For the pivotal role of Kato, the technical whiz kid and sidekick to The Green Hornet, the filmmakers turned to Asian pop star Jay Chou (“Curse of the Golden Flower”).
In the 3D action comedy “The Green Hornet,” Britt Reid (Seth Rogen) is the son of LA’s most prominent and respected media magnate and perfectly happy to maintain a directionless existence on the party scene – until his father mysteriously dies, leaving Britt his vast media empire. Striking an unlikely friendship with one of his father’s more industrious and inventive employees, Kato, they see their chance to do something meaningful for the first time in their lives: fight crime. But in order to do this, they decide to become criminals themselves. Protecting the law by breaking it, Britt becomes the vigilante The Green Hornet as he and Kato hit the streets.
Chou is one of Asia’s biggest stars – the King of Asian Pop, according to Time Magazine. He’s sold over 32 million albums and has had Asia’s top-selling album for 10 years running. Some Americans may not know his name yet, but they will – to Asian-Americans, he is an enormous star, capable of selling out a 100,000-seat venue like the Los Angeles Memorial Coliseum.
After an initial audition over Skype, the studio flew Chou in from Taiwan and were immediately struck. “There was something about the chemistry between Seth and Jay that reminded me of the classic buddy movie pairings,” says producer Neal H. Moritz. “He has a star quality when he’s on screen that makes you think, ‘I want to watch this guy.’”
“It was immediately clear that he was super cool,” says co-star Rogen. “He’s really charismatic, he’s handsome, he has that cool hair. He’d never take orders from a guy like Britt Reid.” That made him perfect for the part.
“The Green Hornet is ‘the hero,’ but it’s Kato who does everything,” says director Michel Gondry. “That’s a great twist on the hero-sidekick thing – the sidekick is the real hero, but he gets no credit.”
Chou feels that the team is “balanced,” he says. “They are from different backgrounds, but they are like brothers. Britt is the funny one, Kato is a little bit more serious.”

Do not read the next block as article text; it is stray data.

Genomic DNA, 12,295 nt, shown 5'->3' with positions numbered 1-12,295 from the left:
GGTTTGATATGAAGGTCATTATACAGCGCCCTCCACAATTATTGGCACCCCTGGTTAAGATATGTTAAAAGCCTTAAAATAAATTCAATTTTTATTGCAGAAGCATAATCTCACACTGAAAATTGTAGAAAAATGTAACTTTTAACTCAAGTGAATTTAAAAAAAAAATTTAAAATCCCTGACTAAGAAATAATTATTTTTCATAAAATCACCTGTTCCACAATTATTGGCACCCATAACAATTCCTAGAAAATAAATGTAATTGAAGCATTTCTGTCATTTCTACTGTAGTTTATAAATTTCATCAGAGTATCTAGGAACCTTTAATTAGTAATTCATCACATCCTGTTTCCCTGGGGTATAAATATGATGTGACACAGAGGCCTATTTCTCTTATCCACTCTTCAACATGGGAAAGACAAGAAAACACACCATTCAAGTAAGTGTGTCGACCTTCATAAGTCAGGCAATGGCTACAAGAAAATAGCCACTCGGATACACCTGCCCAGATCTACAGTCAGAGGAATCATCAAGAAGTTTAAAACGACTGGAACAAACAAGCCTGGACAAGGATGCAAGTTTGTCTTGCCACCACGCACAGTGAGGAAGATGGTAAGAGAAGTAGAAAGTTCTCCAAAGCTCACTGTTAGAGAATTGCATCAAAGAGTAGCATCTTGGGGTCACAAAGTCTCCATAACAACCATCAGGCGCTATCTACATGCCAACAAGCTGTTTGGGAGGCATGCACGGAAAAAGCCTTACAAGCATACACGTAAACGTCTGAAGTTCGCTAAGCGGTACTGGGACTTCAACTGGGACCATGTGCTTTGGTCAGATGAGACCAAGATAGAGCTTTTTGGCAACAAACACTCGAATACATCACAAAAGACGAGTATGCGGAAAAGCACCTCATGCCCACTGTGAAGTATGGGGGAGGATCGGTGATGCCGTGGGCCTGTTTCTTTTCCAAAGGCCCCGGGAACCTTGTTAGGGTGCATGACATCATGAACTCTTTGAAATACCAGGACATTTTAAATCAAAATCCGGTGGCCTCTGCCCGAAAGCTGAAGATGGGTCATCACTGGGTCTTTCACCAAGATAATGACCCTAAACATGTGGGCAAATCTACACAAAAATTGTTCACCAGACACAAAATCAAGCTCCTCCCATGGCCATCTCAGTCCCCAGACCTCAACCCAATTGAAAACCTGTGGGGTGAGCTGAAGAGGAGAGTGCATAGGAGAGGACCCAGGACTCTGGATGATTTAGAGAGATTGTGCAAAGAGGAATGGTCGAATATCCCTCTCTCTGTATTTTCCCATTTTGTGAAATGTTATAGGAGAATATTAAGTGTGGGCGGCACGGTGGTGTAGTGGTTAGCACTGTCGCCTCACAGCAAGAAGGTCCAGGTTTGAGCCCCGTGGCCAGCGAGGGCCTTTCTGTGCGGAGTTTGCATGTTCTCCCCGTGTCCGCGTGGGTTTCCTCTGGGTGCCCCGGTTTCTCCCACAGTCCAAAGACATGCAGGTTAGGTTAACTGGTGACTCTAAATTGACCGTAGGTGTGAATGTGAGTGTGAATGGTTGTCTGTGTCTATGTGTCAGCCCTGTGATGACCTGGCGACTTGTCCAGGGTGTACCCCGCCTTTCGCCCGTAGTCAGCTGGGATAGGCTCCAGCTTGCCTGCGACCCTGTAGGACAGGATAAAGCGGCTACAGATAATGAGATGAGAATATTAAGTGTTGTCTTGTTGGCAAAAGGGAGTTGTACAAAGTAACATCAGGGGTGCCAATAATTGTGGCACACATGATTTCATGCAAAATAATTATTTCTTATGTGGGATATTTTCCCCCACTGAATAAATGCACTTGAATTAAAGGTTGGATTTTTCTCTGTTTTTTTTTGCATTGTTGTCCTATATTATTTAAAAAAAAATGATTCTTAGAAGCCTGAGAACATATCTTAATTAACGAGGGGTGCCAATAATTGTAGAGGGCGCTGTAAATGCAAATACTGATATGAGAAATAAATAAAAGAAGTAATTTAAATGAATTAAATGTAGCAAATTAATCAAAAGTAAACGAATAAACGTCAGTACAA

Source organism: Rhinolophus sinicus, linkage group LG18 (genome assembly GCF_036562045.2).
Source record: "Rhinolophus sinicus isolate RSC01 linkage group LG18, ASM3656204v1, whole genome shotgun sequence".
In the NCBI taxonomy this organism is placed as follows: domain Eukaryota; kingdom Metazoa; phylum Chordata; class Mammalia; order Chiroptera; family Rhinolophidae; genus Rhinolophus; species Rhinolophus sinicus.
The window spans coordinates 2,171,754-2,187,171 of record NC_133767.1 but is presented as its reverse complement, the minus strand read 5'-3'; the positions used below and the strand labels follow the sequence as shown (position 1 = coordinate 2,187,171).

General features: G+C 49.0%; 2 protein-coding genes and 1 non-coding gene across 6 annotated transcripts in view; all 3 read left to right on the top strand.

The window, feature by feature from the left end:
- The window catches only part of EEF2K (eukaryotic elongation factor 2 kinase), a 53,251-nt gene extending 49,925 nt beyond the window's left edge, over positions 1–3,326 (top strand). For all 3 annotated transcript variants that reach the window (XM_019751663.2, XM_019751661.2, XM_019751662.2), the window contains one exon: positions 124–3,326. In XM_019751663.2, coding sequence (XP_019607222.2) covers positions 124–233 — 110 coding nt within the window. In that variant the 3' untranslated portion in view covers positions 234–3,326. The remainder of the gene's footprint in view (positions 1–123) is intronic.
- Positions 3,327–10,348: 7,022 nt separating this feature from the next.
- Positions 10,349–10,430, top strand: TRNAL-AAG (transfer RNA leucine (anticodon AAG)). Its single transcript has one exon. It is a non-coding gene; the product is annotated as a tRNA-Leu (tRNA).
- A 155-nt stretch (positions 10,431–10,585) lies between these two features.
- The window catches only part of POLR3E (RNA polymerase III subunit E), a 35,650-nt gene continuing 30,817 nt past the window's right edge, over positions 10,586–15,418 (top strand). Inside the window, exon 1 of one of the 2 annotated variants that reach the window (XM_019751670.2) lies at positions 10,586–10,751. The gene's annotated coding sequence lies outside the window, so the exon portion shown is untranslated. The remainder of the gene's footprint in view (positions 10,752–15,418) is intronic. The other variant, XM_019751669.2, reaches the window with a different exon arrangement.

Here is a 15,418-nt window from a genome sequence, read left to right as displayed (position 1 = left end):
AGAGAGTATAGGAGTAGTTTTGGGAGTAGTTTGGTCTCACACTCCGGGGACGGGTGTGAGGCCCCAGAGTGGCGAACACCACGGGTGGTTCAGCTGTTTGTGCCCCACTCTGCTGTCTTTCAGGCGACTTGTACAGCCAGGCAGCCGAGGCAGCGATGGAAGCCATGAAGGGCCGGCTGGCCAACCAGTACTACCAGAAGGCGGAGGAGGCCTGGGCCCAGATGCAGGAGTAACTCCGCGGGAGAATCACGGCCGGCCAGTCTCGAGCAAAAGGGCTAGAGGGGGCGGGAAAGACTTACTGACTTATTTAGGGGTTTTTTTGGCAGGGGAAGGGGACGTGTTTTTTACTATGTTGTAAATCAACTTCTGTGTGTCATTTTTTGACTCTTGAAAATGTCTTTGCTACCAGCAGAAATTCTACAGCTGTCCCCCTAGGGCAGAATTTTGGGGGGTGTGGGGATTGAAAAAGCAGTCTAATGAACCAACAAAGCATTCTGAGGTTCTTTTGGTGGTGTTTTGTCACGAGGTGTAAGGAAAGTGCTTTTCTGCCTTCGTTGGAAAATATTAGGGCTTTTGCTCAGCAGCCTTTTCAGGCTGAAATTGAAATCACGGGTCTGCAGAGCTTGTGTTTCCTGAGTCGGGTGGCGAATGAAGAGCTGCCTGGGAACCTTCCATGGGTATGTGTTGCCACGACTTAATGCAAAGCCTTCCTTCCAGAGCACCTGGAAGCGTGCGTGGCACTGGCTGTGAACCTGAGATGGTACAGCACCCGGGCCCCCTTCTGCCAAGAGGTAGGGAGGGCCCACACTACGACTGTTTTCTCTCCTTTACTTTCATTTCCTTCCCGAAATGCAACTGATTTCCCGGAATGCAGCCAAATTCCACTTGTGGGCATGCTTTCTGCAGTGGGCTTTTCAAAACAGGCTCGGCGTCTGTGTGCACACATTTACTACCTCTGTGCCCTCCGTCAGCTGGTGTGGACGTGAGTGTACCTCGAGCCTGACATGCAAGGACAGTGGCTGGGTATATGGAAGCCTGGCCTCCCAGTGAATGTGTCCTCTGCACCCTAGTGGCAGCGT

Of course, Chou was intrigued by playing a role that not only Bruce Lee made famous, but was the role that made Lee a star. In Lee’s performance, Chou says, Lee “filled the little gaps with coolness, which was exactly what the character needed. His performance was about attitude.”
But Gondry says that while Chou may have been inspired to bring his own attitude to the role, Chou also makes the part his own. “I’m sure it was difficult for him; the legacy and aura of Bruce Lee is gigantic. So his approach was not to do any imitation of Bruce Lee at all. It became pretty clear that he was very, very cool in a very different way. He had Kato’s confidence, every step of the way.”
“He completely pulled off everything that we thought he could do, but more so, because he was even cooler than we thought he could be,” says Rogen. “We’re not cool, so we weren’t prepared for how cool he could be.”
“ The Green Hornet” opens across the Philippines Jan. 19, and is available on IMAX 3D in SM North EDSA and SM City Cebu, and in Digital 3D and regular format. The film is distributed by Columbia Pictures, local office of Sony Pictures Releasing International. Visit http://www.columbiapictures.com.ph for trailers, exclusive content and free downloads. Like us at www.Facebook.com/ColumbiaPicturesPH and join our fan contests.